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In Western Australia, your mountain bike is breaking the law

In Western Australia, your mountain bike is breaking the law

A mountain biker in WA, riding at the 2019 Cape to Cape. The ripples from an outdated bicycle-width regulation, and the damage done. An obscure…

Tuesday, Jun 14

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A mountain biker in WA, riding at the 2019 Cape to Cape. The ripples from an outdated bicycle-width regulation, and the damage done.

An obscure bike width regulation means hundreds of thousands of people are in conflict with the regulations every time they ride a bike, theoretically exposing themselves to police fines and insurance woes. But this loophole also has troubling implications for bike infrastructure and people with disability .

The corridors of power are built upon legislation – sometimes visionary, sometimes dreary, and sometimes totally inane.

It’s the last category that tends to be the most fun. In parts of Australia, for instance, you can face a year’s jail-time for cleaning up bat guano without a license (Section 387, Criminal Code Act 1913 (WA)) , or cop a AU$777.30 fine for “flying a kite to the annoyance of any person” (Section 4, Summary Offences Act 1966 (Vic)) . Often, these laws aren’t enforced – their greatest modern-day relevance is as fluffy bits of pub trivia. But sometimes, weird laws can have real consequences.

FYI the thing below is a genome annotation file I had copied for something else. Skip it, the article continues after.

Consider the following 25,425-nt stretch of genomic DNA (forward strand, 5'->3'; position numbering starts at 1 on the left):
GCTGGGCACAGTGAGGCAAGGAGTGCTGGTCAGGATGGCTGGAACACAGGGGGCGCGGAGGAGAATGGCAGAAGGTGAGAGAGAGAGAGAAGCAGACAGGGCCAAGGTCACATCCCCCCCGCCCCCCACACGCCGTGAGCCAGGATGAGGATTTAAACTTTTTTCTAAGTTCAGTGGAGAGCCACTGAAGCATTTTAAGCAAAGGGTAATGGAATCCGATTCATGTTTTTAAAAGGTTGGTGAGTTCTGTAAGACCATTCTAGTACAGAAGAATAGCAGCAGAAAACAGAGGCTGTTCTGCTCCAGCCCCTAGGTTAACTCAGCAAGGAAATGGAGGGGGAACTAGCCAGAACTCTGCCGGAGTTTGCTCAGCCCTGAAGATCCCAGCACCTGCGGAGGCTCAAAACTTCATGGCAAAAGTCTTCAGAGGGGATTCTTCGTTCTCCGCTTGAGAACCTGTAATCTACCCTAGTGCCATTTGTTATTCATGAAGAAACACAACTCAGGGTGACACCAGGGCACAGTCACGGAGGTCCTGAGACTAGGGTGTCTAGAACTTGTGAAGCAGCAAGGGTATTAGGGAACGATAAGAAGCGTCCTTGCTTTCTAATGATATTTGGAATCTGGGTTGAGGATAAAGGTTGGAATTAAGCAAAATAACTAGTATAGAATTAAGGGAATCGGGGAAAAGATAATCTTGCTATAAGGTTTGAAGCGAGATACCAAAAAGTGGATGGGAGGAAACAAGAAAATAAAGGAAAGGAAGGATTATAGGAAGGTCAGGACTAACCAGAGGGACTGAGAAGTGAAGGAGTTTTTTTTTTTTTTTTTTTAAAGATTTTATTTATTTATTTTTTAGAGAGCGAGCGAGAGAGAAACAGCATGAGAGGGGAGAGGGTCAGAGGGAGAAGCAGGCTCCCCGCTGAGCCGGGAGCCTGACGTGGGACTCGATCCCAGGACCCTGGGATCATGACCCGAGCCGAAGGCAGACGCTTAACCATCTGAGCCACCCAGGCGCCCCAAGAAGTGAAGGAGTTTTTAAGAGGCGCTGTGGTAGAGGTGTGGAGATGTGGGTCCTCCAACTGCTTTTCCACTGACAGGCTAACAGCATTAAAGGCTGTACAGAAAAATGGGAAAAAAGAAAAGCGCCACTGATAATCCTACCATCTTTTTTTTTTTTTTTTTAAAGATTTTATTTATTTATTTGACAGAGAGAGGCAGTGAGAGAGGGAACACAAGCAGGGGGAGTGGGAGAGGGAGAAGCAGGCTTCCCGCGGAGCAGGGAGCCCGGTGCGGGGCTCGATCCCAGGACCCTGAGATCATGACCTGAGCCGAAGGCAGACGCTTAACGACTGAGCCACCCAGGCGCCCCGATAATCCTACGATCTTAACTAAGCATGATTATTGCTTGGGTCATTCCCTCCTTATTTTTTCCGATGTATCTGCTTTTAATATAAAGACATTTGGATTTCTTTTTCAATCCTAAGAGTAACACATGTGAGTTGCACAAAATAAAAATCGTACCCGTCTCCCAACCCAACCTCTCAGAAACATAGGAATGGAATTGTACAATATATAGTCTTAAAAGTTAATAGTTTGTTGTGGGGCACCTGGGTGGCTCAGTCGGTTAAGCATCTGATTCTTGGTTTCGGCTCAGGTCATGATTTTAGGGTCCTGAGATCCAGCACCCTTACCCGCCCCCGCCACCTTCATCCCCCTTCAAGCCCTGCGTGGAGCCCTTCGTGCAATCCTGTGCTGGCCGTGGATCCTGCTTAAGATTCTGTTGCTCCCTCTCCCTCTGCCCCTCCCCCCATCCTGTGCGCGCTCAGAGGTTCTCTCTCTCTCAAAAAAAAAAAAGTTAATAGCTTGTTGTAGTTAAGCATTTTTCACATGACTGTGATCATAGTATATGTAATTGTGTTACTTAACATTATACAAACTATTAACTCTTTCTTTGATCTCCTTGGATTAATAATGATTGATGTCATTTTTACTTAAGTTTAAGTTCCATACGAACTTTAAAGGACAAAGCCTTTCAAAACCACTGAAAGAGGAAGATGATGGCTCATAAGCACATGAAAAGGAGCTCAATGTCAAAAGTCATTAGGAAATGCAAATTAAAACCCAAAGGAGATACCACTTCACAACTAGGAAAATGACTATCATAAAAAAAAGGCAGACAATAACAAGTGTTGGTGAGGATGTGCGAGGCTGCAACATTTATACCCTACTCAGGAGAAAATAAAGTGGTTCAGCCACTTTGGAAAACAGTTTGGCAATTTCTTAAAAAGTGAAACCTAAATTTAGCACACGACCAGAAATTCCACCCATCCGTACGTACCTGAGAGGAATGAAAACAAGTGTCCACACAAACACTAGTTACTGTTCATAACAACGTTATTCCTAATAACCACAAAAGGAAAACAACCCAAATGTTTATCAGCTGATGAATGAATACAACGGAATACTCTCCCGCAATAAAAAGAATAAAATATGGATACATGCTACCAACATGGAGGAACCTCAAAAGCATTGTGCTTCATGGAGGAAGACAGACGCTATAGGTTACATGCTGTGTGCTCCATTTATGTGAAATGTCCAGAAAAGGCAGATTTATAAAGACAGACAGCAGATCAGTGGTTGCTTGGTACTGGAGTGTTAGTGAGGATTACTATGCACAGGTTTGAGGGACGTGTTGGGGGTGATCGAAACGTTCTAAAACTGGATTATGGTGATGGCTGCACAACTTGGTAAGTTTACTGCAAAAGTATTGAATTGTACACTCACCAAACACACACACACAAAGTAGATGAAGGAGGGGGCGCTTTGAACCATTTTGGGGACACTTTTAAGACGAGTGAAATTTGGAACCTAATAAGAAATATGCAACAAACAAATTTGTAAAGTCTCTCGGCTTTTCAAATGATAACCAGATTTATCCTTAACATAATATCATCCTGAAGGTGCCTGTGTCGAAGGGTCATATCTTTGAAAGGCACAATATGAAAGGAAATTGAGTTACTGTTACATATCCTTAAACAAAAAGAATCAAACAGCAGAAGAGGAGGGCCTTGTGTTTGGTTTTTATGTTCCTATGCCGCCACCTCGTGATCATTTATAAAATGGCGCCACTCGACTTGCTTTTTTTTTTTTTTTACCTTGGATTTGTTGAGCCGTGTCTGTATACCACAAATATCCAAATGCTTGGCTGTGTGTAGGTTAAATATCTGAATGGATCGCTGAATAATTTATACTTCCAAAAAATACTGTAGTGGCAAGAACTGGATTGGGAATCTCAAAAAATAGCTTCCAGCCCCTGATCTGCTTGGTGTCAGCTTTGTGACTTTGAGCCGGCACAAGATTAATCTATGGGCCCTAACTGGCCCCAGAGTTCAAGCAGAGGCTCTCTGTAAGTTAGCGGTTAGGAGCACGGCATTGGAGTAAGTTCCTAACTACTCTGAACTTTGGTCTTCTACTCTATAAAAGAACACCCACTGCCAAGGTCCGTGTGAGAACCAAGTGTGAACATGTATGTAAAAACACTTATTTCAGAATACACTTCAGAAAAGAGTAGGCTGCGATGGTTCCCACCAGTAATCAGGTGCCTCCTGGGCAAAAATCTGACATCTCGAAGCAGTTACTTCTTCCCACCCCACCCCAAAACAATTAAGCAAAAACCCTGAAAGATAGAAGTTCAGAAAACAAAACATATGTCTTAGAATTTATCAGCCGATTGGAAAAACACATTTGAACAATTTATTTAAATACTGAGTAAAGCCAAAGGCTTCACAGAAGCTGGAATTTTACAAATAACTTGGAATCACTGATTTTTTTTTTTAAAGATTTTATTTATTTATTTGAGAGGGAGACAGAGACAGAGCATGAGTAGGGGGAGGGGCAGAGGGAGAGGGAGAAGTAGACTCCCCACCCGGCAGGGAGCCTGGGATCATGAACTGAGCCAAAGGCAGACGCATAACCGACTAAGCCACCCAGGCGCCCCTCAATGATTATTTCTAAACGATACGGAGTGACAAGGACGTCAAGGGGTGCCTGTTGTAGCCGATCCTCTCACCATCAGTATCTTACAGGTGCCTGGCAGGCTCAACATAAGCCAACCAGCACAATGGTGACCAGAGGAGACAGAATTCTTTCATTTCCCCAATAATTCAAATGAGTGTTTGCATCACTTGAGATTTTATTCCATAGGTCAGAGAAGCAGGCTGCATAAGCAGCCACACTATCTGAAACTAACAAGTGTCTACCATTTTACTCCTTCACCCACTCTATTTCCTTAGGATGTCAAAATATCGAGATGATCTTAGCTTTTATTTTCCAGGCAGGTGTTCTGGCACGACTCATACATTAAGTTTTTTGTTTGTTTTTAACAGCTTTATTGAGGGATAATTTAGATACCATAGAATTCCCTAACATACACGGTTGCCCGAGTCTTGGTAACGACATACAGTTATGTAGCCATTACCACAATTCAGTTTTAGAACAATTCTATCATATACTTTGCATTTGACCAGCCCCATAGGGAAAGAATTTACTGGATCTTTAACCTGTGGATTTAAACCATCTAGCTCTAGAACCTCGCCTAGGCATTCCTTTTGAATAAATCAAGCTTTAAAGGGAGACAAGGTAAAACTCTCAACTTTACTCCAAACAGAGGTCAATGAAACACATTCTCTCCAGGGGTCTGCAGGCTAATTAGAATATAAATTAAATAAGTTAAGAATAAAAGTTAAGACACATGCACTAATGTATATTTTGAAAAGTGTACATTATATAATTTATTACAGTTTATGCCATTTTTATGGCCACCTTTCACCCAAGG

As is the curious case with Section 10 of the snappily titled Western Australia Road Traffic Act 1974 (Road Traffic [Bicycles] Regulations 2002) .

Under this piece of legislation – which applies to the vast state of Western Australia, covering a third of the continent and home to 2.6 million people – a bicycle cannot exceed the width of 660 mm.

We’re primarily a drop-bar site here, so to give you some context, you probably can’t buy a mountain bike […]

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